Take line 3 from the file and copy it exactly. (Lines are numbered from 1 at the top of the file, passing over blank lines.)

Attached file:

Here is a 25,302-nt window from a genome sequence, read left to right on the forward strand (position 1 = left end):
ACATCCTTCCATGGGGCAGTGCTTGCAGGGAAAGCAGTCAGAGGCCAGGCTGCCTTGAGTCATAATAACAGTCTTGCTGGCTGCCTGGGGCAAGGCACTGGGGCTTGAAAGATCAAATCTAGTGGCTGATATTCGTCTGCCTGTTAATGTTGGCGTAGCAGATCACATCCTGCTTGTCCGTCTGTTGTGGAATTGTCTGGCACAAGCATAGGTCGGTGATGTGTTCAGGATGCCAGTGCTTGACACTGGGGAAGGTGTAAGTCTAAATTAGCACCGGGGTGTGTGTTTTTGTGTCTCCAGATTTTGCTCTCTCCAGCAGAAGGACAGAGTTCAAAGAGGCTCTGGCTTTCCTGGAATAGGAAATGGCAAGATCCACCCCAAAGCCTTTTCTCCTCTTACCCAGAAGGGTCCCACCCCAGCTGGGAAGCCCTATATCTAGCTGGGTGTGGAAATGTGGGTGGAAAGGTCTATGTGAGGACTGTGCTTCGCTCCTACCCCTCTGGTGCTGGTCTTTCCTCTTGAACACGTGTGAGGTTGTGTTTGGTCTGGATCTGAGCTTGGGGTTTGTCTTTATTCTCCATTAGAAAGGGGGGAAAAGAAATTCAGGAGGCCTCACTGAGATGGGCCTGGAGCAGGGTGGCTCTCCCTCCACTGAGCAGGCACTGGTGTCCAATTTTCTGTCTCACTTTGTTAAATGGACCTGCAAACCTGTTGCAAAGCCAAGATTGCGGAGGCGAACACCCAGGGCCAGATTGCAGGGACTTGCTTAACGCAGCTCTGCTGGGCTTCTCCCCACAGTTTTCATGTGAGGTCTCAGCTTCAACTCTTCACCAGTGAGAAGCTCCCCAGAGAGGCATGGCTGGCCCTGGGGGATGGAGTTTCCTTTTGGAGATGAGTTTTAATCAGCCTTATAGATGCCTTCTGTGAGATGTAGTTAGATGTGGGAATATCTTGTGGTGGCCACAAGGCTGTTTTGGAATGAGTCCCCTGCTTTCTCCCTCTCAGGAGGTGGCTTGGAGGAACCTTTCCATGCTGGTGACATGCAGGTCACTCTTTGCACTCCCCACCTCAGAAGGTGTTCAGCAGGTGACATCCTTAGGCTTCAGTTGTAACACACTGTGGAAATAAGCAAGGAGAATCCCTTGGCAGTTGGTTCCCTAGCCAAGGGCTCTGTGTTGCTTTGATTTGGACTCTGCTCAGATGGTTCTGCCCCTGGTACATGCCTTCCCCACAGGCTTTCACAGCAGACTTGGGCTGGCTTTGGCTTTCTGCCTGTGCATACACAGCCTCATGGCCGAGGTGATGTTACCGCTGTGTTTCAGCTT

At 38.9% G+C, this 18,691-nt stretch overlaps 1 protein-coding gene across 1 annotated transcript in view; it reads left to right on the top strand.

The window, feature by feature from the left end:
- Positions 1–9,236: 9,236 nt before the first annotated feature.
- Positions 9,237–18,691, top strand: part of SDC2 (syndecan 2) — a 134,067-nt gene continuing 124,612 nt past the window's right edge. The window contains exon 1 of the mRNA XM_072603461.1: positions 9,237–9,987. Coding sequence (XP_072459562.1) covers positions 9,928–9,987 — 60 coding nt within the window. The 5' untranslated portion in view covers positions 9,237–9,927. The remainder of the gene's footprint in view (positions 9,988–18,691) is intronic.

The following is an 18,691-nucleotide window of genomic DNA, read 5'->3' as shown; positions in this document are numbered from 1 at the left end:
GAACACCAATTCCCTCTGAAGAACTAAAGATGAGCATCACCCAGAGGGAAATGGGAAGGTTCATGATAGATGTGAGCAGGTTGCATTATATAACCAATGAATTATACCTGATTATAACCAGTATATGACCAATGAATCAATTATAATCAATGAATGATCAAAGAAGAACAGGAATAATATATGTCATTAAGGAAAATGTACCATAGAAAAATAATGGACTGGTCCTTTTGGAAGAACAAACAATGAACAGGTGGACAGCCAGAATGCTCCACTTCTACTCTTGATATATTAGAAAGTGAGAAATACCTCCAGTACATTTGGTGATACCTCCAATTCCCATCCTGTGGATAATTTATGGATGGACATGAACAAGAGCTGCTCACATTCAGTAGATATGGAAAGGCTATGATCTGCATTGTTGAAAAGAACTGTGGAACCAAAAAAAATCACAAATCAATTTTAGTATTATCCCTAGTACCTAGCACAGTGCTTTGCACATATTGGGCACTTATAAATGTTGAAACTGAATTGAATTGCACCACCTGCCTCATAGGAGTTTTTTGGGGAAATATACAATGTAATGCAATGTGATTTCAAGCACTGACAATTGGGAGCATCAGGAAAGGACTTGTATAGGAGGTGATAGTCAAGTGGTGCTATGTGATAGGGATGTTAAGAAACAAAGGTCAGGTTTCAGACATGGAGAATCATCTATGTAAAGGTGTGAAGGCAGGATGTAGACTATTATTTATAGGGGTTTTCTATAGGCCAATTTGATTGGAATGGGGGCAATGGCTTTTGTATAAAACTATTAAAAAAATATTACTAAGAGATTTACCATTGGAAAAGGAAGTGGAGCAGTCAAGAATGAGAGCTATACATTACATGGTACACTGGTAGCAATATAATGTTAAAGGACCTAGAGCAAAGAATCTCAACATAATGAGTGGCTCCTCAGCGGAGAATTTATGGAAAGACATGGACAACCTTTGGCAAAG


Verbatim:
At 38.9% G+C, this 18,691-nt stretch overlaps 1 protein-coding gene across 1 annotated transcript in view; it reads left to right on the top strand.